Are you eyeing Japan for your next vacation? Why not, right? When traveling to Asia, Japan would definitely be one of the top choices. Being a first world country, it has too many good reviews of many tourist attractions. Moreover, the Japanese history and culture is just something people are interested about. From natural resources to technology, Japan has precisely a lot to offer to the visitors.
The Fushimi Inari-taisha Shrine is situated in southern Kyoto. When you visit the city, don’t miss the Shrine as it is a top tourist destination anyone should not miss. Fret not, entrance to the site is totally free. The Shrine stands firmly at the base of Inari Mountain at 233 meters above sea level. Numerous smaller shrines are found all throughout the mountain. Reaching the top would require at least 2 hours hike. Anyway, you may opt not to finish your walk. You will still get a great view of the place.
- Torii gates
A torii gate symbolizes the entrance to a Shinto Shrine. Here, there are not only hundreds of it, but rather thousands. It is dramatically colored orange with some parts already faded. Each torii are donated by private companies with its names imprinted on it. This is somehow their offer to Inari, amounting 400,000 to 1 million yen. This is their way of thanking their deities for their prosperity and abundance as well as hoping for good fortune in the future.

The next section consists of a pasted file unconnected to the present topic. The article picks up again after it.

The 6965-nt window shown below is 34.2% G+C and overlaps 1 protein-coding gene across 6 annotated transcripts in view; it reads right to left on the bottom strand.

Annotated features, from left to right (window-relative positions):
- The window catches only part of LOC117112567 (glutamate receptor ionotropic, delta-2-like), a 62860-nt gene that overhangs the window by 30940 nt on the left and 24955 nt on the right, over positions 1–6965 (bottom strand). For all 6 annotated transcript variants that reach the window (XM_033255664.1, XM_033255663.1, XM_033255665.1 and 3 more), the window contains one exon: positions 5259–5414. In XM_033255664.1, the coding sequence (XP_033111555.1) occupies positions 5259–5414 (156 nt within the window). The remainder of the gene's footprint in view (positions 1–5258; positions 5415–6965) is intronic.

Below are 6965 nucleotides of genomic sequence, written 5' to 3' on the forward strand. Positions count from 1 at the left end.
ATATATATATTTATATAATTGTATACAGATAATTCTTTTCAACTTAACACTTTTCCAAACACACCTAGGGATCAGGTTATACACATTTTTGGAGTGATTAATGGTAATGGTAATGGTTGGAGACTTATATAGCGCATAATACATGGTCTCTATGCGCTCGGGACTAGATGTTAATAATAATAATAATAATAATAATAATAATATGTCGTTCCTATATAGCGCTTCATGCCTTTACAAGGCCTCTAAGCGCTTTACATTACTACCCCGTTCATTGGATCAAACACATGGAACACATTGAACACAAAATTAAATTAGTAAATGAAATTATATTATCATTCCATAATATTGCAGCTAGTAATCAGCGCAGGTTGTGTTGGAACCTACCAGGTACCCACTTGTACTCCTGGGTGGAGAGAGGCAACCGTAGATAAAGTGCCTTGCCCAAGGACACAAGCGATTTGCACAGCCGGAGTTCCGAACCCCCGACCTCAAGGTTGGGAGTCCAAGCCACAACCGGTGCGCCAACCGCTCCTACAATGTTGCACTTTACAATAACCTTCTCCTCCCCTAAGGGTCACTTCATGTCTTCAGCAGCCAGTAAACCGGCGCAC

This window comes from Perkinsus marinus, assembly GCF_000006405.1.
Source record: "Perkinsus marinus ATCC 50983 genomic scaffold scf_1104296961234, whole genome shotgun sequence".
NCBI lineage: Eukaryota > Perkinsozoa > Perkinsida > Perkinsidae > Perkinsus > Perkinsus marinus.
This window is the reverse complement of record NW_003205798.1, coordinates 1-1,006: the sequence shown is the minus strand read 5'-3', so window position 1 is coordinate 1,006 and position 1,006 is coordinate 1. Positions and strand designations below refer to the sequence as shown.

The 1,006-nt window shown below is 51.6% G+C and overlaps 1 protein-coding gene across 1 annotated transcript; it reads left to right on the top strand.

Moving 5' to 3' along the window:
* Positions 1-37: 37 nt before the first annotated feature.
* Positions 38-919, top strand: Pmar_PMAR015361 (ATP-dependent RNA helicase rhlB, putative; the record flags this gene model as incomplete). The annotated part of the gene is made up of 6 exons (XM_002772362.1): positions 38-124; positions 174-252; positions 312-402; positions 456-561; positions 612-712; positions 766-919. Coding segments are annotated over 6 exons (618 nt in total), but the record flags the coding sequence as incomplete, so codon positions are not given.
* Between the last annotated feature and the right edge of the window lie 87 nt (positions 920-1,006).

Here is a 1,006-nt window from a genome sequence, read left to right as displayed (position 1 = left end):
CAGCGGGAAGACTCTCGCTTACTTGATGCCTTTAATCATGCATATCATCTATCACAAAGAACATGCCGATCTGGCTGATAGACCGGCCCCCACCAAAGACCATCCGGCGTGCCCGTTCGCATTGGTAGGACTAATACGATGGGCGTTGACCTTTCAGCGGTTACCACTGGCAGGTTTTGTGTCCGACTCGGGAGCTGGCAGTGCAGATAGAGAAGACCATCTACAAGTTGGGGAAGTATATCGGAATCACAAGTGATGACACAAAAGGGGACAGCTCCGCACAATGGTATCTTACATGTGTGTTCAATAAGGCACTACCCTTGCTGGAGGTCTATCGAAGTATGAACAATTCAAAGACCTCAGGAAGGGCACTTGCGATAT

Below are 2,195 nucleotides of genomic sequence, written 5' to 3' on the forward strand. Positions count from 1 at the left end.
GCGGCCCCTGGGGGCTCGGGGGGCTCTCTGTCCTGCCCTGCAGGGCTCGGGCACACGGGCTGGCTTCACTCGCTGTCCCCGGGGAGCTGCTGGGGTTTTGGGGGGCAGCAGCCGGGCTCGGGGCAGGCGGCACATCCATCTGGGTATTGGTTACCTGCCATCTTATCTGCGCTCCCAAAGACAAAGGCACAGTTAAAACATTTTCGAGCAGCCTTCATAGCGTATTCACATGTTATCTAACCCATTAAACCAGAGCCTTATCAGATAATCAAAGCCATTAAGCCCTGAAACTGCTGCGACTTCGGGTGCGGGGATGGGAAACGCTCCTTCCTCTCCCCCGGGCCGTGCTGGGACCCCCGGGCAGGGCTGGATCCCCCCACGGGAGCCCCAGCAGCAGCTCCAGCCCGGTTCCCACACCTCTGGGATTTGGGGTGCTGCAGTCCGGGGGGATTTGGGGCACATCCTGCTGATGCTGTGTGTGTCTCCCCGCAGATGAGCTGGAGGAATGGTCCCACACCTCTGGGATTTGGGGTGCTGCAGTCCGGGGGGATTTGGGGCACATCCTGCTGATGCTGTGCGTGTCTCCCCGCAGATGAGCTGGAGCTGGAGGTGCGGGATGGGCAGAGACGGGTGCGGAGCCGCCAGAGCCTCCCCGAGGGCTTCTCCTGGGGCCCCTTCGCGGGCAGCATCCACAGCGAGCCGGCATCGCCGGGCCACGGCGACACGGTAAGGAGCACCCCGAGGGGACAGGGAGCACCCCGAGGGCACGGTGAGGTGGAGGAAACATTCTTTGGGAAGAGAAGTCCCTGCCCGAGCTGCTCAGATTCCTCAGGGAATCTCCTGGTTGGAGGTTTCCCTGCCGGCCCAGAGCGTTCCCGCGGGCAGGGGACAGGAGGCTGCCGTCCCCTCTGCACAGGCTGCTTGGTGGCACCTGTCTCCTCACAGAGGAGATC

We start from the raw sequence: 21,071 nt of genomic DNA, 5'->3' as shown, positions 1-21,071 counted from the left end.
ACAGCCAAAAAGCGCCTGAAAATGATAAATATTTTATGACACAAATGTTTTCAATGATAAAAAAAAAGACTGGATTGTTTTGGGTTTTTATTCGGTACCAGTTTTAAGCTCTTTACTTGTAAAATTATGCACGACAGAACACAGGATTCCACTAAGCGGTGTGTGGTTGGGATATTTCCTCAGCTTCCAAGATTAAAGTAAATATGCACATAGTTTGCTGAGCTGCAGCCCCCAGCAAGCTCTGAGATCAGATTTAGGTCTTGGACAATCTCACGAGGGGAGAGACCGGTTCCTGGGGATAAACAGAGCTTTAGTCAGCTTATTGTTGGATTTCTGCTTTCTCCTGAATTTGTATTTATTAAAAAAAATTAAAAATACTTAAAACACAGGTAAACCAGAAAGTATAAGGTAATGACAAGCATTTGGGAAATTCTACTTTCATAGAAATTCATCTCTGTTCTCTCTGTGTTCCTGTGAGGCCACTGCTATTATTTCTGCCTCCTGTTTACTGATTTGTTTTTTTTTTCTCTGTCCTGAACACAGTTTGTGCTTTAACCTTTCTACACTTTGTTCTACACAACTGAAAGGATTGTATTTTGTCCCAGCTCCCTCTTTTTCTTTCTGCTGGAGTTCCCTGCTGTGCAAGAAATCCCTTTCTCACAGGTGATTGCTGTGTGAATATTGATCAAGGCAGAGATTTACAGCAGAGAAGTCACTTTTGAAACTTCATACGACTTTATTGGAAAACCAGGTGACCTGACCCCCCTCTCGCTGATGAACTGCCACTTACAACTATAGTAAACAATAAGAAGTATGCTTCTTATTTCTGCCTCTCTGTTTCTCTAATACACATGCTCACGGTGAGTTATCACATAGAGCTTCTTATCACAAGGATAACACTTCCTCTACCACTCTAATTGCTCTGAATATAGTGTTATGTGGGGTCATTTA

So, you’re probably wondering who Inari is? Inari is known as the Shinto god of rice, merchants, and manufacturing. He is greatly honored by the Japanese because they believe that he brings success in business and wealth as well. The top most shrine is flocked by people who wish to have private worship.
The red foxes (kitsune) serve as messengers to Inari. They are found all throughout the stretch. Furthermore, a fox holding a key in its mouth greets you at the main gate of the Shrine. On other areas, foxes come in pairs. One fox is the same at the entrance while the other holds a sacred jewel in its mouth. Fox sculpture, fox fountain and fox altar are all established in the place. Definitely worth a souvenir photo!
Fried tofu is said to be the favorite food of the kitsune. You may actually buy it in the food stalls and offer it to them. They’d be delighted, for sure! Another popular meal in the mountains is the kitsune udon noodle soup with fried tofu. Try it! You’d definitely love it!
On June 10 every year, rice planting ceremony is conducted in the grounds of the Shrine. Rice is an essential part of Japanese culture. They sort of assure the continuity of the cycle from planting and preparing to the harvesting of the rice. On November 8, another ceremony is held signifying the blessings of the gods to the whole nation’s rice cultivation